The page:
South Africa’s private sector credit accelerated by 7.7% year-on-year in December 2022, missing market expectations of 8.2% and slowing from an 8.3% gain in the previous month. This marked the eighteenth consecutive month of growth in private sector credit but its softest pace since July. Meantime, expansion in the broadly defined M3 measure of money supply increased by 8.66% in December, less than market expectations of 8.9% and easing slightly from an 8.76% increase a month earlier. The seasonally adjusted ABSA Purchasing Managers’ Index was at 53 points in January, remaining close to flat, following the seven-month high of 53.1 in December. The latest reading pointed to the third successive month of modest expansion in South Africa’s manufacturing activity, supported by growth in business activity and inventories. This despite rolling power cuts.

RISK APPETITE BOLSTERS EQUITIES

Stock futures contracts tied to the Nasdaq 100 and the S&P 500 rallied 1.6% and 0.7%, respectively, bolstered by strong results from social media platform Facebook’s parent company, Meta. The social media giant jumped almost 20% in premarket trading after reporting stronger-than-expected fourth quarter revenue and announcing a $40 billion stock buyback. Underperforming its peers, futures on the blue-chip Dow Jones dropped 0.1% as investors reassessed the outlook for US monetary policy. The market movement followed the Fed’s decision to slow down the pace of its rate hikes and delivering a modest 25 basis point hike on Wednesday.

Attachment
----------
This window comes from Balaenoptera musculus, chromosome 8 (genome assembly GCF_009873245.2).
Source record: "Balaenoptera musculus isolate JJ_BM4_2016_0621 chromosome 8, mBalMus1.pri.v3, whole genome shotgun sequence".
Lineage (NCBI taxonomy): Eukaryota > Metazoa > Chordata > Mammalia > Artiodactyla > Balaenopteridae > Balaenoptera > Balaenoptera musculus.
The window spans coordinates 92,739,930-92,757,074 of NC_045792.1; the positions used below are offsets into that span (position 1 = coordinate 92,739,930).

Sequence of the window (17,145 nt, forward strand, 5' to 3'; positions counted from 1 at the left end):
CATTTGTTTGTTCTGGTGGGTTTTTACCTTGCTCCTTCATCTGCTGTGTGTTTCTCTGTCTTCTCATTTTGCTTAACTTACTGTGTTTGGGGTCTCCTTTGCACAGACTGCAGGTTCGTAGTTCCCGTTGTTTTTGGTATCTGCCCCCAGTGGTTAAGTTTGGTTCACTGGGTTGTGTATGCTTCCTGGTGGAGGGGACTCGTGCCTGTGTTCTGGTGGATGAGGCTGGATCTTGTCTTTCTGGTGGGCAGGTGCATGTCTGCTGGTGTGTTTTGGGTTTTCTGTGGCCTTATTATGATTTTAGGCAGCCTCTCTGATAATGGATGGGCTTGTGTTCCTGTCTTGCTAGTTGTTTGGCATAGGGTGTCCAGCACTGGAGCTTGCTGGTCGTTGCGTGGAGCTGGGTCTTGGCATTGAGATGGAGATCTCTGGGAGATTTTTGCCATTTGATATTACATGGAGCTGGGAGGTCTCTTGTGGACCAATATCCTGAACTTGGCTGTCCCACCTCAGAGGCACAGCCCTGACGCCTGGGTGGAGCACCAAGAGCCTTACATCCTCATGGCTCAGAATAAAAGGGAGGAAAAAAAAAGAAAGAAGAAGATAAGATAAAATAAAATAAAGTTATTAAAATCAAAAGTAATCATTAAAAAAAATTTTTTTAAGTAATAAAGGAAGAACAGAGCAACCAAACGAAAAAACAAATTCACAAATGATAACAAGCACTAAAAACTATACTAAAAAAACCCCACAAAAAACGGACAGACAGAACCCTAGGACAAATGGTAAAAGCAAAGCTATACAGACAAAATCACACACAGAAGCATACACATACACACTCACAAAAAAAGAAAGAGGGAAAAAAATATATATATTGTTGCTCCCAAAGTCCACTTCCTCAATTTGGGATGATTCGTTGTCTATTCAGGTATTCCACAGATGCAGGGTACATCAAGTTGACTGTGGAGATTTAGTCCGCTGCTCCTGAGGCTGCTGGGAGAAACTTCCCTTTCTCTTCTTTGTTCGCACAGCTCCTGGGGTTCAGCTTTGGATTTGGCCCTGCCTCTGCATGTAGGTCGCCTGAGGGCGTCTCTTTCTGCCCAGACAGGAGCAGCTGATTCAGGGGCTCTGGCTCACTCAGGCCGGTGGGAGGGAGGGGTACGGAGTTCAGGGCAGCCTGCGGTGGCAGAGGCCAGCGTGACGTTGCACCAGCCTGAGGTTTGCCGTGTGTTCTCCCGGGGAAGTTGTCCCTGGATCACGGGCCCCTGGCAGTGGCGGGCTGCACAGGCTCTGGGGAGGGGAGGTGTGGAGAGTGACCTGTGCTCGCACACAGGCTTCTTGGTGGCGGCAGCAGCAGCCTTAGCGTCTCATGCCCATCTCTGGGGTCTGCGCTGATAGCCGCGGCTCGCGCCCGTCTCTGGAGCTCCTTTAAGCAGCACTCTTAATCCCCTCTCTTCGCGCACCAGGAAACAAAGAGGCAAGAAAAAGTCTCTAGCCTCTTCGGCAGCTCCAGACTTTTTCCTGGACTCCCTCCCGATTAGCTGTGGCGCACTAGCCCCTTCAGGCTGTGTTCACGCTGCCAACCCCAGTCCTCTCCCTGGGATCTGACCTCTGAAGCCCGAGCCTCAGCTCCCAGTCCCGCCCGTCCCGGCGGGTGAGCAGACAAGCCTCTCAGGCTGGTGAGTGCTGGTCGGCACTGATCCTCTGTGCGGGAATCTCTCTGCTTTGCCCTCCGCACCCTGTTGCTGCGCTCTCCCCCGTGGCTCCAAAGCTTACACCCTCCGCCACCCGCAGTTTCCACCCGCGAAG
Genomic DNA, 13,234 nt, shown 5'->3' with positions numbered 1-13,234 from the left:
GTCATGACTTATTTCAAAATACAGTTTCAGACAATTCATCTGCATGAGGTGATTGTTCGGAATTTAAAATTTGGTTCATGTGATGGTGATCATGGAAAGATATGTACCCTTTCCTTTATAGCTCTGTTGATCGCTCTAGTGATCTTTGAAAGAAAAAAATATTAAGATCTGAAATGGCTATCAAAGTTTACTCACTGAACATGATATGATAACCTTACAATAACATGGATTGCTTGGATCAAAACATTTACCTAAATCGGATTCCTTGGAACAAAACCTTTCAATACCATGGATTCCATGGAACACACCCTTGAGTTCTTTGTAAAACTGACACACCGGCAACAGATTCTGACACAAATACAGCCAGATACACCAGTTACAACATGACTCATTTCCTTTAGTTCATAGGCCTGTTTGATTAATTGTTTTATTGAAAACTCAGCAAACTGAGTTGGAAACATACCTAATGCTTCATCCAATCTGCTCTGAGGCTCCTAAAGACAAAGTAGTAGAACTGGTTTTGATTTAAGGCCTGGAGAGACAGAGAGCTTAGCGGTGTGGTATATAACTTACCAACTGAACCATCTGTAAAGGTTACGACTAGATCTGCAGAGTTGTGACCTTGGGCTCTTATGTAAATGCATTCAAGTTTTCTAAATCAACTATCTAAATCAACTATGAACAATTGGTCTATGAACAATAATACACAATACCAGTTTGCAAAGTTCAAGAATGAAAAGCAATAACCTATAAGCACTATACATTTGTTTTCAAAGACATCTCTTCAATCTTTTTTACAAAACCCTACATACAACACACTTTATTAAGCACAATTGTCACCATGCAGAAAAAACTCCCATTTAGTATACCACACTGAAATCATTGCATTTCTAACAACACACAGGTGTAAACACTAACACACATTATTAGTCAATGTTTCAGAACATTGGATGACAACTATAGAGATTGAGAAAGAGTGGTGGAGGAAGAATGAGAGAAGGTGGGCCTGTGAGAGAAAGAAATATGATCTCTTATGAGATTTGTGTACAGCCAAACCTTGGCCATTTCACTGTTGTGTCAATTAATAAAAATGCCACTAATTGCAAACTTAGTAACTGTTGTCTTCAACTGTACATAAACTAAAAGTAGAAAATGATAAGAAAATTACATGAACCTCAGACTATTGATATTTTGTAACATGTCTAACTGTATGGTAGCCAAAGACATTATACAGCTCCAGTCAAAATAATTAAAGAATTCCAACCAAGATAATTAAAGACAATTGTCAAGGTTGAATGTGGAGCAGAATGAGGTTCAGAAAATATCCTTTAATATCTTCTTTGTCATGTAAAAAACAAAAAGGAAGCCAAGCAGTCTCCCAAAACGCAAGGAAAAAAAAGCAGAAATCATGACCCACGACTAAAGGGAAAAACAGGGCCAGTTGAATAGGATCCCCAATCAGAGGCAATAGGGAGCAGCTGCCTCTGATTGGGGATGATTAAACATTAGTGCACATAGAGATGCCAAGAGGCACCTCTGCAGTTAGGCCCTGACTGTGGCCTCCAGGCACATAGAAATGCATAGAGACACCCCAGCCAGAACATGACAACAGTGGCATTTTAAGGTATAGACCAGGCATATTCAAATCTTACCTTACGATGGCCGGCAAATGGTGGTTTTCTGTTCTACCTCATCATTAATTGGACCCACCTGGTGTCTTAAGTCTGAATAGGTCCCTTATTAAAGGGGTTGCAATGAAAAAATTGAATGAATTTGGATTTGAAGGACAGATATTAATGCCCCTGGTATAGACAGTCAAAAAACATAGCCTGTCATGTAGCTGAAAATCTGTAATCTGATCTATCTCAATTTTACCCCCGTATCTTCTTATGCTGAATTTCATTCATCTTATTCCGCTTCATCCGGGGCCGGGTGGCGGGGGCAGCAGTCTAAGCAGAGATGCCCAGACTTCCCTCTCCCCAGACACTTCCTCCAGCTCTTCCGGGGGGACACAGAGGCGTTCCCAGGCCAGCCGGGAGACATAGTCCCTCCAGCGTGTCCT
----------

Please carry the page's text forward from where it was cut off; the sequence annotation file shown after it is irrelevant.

Equities in London looked set to trade in the green on Thursday, after two sessions of losses, with the FTSE 100 bouncing back above 7 800 points, driven by gains in real estate and consumer discretionary stocks. The BoE raised interest rates by a widely expected 50 basis points to 4%, but like its US counterpart, sounded more dovish, noting that inflation has probably peaked. On the corporate side, JD Sports Fashion jumped almost 9% after the retailer outlined its strategic focus for the next five years, including plans to open 250 to 350 new stores every year. In other corporate news, petroleum giant, Shell, posted a record annual profit for 2022, as a result of soaring oil prices and robust demand since Russia invaded Ukraine almost a year ago.

European bourses got some much-needed relief on Thursday, with the benchmark DAX 40 adding more than 1% to an almost one-year high of around 15 400 points, driven by gains in the real estate sector. The ECB raised interest rates by a widely expected 50 basis points, to 3%, while hinting at a similar hike at its next monetary policy meeting in March. On the corporate front, Deutsche Bank reported its tenth consecutive quarter of profit.

Japan’s Nikkei 225 Index rose 0.2% on Thursday, extending gains from the previous session and taking cues from a positive lead on Wall Street. Technology stocks led the charge, with strong gains from SoftBank Group, Tokyo Electron, Keyence, Advantest and Renesas Electronics.